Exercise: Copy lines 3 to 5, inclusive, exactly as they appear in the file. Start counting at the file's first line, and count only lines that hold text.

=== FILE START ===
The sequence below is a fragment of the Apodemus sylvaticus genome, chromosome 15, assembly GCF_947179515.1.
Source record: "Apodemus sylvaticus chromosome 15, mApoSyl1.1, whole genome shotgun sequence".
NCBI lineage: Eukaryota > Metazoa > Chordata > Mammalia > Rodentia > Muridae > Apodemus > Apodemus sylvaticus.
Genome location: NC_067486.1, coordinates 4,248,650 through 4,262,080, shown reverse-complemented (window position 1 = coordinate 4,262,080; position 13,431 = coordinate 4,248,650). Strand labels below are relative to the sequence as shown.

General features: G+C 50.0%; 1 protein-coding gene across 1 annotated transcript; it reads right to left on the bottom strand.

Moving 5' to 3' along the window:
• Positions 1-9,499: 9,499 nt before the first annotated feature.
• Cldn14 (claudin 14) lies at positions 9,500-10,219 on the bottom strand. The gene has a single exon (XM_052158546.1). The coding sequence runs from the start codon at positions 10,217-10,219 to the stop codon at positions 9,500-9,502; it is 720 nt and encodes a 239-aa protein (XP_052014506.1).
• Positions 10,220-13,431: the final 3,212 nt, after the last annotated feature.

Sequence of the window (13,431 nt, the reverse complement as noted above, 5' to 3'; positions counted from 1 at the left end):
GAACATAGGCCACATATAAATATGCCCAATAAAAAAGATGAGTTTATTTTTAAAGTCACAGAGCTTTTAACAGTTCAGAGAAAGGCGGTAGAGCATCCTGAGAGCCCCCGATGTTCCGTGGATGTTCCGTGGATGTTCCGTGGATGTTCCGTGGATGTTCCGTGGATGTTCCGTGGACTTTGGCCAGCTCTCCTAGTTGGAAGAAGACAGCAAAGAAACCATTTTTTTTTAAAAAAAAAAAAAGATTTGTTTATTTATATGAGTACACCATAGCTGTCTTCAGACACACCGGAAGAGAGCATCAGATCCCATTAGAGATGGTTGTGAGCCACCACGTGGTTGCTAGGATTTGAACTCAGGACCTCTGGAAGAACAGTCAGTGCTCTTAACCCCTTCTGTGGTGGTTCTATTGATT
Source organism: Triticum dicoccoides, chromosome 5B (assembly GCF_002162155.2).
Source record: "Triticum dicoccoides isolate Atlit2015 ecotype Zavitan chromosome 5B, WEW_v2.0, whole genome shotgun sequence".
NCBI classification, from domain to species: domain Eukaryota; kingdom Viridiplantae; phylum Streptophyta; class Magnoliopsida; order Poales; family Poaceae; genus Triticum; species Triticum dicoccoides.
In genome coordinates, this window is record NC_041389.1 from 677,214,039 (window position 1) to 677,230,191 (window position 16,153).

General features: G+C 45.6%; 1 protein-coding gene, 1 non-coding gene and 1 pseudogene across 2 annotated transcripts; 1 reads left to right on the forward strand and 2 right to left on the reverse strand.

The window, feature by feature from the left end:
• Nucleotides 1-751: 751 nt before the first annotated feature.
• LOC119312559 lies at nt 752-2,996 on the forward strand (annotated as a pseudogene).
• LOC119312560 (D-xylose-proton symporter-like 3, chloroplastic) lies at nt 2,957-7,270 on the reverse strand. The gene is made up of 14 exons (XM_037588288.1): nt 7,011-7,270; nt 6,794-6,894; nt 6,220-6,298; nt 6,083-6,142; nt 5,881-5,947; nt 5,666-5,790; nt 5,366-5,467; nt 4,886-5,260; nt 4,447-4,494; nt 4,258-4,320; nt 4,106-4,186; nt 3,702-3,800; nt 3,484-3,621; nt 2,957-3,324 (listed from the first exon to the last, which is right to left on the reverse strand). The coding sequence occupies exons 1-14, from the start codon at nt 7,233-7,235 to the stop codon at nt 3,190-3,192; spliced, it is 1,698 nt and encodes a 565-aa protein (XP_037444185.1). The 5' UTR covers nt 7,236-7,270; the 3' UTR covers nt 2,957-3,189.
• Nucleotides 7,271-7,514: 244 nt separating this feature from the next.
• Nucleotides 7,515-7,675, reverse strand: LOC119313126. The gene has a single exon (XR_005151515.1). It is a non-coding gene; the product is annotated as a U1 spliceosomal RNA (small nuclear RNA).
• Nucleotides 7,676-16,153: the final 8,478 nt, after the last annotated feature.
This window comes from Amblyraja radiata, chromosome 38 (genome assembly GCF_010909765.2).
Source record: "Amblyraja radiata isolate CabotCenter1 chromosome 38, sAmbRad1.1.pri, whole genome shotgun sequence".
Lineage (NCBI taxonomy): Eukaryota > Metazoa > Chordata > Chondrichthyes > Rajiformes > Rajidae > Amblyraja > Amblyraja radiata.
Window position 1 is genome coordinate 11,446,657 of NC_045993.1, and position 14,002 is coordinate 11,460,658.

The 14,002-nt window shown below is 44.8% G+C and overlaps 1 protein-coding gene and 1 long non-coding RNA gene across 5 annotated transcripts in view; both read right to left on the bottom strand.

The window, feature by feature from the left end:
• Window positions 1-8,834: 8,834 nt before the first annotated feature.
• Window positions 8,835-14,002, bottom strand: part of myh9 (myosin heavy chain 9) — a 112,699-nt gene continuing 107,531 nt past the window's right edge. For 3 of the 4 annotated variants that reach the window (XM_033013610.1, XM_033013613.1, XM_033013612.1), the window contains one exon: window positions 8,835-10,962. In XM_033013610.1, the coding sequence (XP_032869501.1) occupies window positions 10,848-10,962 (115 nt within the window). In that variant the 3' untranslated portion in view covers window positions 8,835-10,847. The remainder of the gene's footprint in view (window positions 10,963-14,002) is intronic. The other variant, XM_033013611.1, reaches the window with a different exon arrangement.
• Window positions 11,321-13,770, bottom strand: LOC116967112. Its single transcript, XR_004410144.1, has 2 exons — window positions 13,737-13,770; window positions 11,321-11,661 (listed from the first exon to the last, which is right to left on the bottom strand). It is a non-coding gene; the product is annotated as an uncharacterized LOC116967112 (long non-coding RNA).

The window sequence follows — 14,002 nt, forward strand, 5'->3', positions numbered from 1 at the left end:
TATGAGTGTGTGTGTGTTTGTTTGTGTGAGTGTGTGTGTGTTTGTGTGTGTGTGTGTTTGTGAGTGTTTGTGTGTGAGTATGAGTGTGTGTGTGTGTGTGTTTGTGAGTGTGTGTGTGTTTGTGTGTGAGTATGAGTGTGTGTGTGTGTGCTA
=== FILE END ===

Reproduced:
NCBI lineage: Eukaryota > Metazoa > Chordata > Mammalia > Rodentia > Muridae > Apodemus > Apodemus sylvaticus.
Genome location: NC_067486.1, coordinates 4,248,650 through 4,262,080, shown reverse-complemented (window position 1 = coordinate 4,262,080; position 13,431 = coordinate 4,248,650). Strand labels below are relative to the sequence as shown.

General features: G+C 50.0%; 1 protein-coding gene across 1 annotated transcript; it reads right to left on the bottom strand.